“They go in with their pants sagging, they don’t know how to tie a tie; who’s going to teach them that?” Bennett said. “They’re not getting it at home, and they’re not going to listen to parole and probation officers. They see them as the enemy.”
Judge Deborah Thomas of the Third Circuit Court might expect to be treated as the enemy, and can feel that way when she first orders a defendant in her court to complete their GED.
In the end, though, “they thank me” for demanding they do it, Thomas said.
“A lot of the people who come here, no one ever encouraged them. No one ever applauded their achievements,” Thomas said. “When they finally get the GED, and we make a copy of it, and we put it up on the wall, that’s like putting it on the refrigerator at home, which nobody ever did.”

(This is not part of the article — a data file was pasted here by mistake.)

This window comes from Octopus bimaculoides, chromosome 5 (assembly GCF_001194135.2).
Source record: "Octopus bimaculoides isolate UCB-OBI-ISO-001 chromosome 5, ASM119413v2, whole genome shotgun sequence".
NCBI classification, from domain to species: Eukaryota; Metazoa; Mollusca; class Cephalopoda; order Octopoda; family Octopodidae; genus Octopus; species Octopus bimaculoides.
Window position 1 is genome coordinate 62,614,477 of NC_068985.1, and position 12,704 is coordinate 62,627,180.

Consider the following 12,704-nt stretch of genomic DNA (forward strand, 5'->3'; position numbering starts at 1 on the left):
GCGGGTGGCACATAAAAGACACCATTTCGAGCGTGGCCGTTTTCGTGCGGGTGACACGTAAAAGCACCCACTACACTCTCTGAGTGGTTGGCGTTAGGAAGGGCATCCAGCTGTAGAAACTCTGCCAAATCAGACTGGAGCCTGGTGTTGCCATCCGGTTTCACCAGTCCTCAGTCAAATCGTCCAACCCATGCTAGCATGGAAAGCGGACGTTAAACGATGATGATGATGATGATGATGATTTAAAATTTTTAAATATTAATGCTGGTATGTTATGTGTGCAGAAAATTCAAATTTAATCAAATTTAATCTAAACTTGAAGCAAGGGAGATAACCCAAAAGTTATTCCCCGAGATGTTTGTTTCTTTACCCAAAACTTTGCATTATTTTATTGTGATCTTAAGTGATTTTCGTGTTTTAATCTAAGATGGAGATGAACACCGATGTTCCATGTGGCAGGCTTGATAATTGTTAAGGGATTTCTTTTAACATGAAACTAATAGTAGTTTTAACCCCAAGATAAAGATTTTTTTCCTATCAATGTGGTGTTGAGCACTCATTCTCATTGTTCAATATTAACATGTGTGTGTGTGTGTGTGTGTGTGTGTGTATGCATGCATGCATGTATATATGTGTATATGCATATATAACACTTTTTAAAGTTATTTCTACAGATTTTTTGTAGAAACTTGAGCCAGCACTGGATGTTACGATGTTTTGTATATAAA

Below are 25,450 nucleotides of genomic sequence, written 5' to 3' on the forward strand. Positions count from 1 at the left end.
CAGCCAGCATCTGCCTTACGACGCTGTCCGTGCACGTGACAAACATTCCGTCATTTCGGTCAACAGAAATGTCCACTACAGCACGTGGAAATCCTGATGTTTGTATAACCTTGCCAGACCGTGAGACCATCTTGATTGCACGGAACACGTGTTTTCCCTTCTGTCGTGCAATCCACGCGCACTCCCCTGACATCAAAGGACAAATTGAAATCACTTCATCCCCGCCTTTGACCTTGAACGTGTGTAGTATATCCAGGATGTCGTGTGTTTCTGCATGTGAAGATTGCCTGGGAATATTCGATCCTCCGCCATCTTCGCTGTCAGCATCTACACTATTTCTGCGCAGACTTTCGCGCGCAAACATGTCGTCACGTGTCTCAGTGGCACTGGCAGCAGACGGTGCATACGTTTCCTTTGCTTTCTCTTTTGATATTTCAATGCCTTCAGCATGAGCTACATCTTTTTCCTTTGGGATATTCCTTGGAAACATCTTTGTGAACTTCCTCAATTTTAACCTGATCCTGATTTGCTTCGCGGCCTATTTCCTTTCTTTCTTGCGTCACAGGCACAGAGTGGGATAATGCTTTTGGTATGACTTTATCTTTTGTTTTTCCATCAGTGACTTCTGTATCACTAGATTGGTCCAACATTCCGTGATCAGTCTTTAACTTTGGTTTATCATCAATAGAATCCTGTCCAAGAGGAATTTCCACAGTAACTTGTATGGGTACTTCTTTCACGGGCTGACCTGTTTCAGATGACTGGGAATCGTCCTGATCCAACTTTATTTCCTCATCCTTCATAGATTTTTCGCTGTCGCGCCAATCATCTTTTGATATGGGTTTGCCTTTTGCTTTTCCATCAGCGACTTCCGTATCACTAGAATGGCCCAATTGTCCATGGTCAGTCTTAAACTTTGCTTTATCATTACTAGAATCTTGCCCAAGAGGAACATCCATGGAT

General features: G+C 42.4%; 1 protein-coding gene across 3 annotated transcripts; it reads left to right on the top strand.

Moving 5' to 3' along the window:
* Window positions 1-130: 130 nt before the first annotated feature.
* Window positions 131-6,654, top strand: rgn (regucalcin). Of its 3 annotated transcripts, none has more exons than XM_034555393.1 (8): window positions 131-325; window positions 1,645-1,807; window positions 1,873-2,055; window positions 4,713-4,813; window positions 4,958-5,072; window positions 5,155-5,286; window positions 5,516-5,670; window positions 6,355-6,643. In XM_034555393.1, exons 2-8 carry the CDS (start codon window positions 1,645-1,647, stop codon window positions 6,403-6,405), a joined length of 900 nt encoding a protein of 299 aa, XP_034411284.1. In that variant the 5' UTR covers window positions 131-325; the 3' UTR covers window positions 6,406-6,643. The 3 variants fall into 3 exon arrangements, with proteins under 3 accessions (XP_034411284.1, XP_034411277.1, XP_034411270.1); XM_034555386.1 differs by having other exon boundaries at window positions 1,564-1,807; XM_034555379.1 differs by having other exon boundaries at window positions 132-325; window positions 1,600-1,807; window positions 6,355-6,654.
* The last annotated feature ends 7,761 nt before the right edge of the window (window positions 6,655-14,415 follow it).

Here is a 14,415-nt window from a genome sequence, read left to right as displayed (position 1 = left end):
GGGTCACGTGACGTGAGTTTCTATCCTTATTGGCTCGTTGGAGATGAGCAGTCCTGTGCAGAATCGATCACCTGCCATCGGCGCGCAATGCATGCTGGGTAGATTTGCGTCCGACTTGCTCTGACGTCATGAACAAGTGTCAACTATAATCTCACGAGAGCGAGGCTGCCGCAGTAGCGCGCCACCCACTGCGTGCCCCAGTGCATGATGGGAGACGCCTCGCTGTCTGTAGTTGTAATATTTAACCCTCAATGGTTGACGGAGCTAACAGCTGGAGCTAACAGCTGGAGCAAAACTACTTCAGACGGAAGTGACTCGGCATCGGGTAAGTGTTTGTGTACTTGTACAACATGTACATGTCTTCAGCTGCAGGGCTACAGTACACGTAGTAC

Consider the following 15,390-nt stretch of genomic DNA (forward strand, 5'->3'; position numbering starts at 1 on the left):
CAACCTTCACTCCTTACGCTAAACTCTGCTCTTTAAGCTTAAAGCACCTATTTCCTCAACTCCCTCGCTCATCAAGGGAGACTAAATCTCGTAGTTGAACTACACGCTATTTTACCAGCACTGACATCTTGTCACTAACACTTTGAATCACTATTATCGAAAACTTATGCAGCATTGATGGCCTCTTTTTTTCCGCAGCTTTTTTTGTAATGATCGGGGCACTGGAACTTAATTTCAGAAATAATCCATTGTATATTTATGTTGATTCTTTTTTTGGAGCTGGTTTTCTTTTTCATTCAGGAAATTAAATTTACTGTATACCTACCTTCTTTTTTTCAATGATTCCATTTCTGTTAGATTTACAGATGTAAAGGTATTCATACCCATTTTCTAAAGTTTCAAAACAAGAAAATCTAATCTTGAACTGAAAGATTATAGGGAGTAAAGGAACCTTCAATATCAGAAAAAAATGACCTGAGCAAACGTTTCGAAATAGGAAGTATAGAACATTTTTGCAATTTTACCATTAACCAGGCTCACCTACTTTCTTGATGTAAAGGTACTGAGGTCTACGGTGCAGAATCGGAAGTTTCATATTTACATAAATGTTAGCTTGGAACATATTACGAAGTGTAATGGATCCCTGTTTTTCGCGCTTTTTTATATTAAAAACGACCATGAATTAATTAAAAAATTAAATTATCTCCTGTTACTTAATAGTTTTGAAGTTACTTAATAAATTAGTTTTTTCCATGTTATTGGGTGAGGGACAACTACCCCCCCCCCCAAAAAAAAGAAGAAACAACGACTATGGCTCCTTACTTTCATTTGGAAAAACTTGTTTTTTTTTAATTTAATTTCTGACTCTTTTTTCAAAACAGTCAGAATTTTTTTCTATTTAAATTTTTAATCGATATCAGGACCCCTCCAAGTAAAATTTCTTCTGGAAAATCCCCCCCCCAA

The judge said 90 percent of the defendants she sees don't have a high school education. Bennett said it’s 80 percent at Flip the Script.
If patterns hold, Bennett says, by the time the current Flip the Script class graduates weeks from now, their pants no longer will sag, they won’t wear hats indoors, and instructors won’t have to fight for their focus or their attendance.
All will have been exposed to training in financial education and job skills.
Flip the Script owes another report, with the latest numbers, to the Legislature by Thursday. But the Corrections Department is not budging in its belief it has a better use for the money.
If the money is removed from the budget and not replaced, Flip the Script would probably serve closer to 100 participants a year rather than roughly 400, Bennett said. It would hurt, he said, but the program would continue.
“We think (WRAP) is a program we see a lot of benefit in,” Gautz said. “I’m not saying it’s one or the other. They absolutely could” both get funded.
“The governor has recommended the inclusion of the WRAP program and the exclusion of the Goodwill program, and we support that. But, we also supported that last year and it stayed in.”